October 1-4 I walked the Heaphy Track with family. The weather was wet on the first day but cleared up nicely and as always we had a great time.
The Heaphy runs from the east end of Kahurangi National Park, near Golden Bay on the northern end of the South Island, west through the hills to the west coast of the South Island, and then south along the coast to the northern end of the road. (It can also be walked in the other direction.) Our first day was steady walking uphill, but not steep. The second day was up and down through the Gouland Downs at an elevation of around 800 metres. The third day is steady downhill to the coast, and the fourth day is along the coast, up and down a bit as you cross small ridges. The Heaphy is the longest Great Walk (about 80km) and we walked 5-6 hours each day. Since we generally set out from a hut at 8:30am or so, on the second and third days we arrived at our destination by 2 or 3pm, leaving plenty of time for card games, short walks and socializing!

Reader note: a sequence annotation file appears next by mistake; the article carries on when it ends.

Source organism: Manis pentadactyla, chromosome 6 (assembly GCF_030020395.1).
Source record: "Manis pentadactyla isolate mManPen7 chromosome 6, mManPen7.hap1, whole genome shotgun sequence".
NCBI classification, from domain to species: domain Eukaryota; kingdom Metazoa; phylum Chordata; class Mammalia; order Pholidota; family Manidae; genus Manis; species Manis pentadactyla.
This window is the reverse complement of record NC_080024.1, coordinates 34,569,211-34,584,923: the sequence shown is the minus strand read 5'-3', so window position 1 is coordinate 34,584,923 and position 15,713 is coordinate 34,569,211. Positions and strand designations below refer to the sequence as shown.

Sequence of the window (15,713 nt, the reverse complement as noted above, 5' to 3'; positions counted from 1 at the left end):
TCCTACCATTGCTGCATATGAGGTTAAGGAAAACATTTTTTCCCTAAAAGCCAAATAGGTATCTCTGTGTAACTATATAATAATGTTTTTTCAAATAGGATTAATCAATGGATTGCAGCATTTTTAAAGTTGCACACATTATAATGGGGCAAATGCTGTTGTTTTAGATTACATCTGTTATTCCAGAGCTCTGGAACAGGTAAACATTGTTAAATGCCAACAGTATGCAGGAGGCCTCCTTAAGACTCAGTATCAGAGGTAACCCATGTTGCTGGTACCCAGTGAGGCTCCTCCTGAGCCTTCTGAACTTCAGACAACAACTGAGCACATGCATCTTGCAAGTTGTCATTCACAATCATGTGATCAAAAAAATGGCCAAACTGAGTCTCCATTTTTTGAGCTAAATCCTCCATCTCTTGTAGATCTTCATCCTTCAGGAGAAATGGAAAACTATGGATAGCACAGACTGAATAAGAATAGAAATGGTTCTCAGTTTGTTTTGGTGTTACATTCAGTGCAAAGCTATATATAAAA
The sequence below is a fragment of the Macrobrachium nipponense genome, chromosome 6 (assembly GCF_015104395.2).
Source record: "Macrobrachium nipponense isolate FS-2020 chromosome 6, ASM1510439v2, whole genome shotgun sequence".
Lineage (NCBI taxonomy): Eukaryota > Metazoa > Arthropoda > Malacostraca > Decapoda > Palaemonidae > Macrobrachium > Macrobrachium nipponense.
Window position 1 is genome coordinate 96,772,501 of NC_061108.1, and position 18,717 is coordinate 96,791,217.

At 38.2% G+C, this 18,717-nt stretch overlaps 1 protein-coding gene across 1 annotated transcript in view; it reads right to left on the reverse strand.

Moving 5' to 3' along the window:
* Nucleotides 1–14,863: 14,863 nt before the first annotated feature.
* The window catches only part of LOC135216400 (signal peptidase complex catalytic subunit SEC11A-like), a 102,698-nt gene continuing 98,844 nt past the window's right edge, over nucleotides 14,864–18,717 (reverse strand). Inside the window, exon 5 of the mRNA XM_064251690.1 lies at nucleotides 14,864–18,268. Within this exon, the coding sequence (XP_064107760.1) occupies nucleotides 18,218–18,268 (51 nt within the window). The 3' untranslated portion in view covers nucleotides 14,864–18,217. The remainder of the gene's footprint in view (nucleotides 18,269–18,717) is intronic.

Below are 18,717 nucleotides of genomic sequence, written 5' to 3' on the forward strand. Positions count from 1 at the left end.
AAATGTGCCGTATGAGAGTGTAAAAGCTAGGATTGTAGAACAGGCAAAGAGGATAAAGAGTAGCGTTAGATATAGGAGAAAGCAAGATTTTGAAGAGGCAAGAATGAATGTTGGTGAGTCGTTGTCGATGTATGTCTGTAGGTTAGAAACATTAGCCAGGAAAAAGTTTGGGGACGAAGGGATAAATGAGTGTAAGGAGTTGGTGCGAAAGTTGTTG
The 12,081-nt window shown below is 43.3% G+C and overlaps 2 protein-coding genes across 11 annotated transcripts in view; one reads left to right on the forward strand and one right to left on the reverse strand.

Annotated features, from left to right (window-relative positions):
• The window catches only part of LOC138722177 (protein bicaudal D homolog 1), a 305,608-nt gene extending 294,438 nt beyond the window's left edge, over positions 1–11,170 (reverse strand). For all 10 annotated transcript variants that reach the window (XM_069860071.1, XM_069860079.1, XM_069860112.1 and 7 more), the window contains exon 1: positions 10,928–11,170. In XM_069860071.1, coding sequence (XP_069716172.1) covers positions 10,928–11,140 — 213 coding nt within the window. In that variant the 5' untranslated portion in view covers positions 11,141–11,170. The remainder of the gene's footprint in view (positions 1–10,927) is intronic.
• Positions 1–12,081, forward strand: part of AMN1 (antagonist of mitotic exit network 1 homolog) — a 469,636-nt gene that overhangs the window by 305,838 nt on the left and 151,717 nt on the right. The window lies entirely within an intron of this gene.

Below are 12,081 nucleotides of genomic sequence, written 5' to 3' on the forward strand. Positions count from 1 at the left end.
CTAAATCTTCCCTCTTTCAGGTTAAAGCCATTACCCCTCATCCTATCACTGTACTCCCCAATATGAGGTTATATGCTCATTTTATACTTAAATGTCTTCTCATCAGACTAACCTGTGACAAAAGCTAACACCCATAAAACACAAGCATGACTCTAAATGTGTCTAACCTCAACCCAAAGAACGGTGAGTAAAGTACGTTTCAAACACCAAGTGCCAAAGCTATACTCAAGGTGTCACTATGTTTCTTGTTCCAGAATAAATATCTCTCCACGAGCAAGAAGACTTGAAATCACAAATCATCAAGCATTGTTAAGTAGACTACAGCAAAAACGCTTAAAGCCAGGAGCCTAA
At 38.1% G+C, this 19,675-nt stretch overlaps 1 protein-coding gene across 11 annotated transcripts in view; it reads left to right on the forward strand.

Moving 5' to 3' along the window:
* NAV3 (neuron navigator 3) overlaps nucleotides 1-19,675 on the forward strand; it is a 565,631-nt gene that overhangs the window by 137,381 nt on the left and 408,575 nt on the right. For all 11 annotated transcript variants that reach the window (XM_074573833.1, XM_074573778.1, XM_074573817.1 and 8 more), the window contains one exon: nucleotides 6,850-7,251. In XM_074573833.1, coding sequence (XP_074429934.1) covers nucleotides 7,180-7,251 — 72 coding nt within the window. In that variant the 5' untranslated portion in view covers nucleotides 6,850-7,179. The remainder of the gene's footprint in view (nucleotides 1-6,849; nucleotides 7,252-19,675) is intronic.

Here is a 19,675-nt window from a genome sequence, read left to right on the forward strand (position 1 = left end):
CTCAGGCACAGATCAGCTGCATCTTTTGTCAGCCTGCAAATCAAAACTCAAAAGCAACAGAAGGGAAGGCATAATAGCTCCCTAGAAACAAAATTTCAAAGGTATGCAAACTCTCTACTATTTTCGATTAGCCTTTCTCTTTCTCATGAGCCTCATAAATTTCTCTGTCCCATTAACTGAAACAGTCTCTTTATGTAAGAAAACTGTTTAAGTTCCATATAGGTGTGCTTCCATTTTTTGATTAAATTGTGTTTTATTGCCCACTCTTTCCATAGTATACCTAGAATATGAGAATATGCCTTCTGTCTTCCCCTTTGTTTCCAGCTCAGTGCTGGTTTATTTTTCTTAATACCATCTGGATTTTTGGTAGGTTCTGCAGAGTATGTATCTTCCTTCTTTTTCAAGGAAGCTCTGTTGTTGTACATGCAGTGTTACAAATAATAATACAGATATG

One of the neat things about the Heaphy is the variety. Each day you're traveling through quite different terrain, all of it interesting. You really appreciate how the environment changes from the east side of Kahurangi to the west coast. I particularly enjoyed the coastal walk on the last day; that coast is truly wild, and parts can be walked off the track, on the beach. At times there is no sign of human presence whatsoever. The sand, surf, thick palm forest and mist work together to provide a feeling of isolation and timelessness.
Going into the walk I had a bit of a niggle in my right knee. That turned out to be no problem at all --- I didn't feel it since we started the walk, and it seems to be cured! On the second and third days I developed some severe ankle chafing against my boots --- skin worn through, with bleeding. So on the fourth day I walked barefoot the whole way. There wasn't as much time on sand as I thought, and the track was often rocky, so it wasn't particularly comfortable, but I found it surprisingly easy. My feet have learned to distinguish pain from damage; going barefoot was more painful than the ankle chafing, but there was no damage at all apart from a small cut on my big toe. That very evening my feet felt fine, but my ankles are still touchy today. Ironically the most painful part of the walk was the last five minutes where someone had helpfully laid gravel on the track.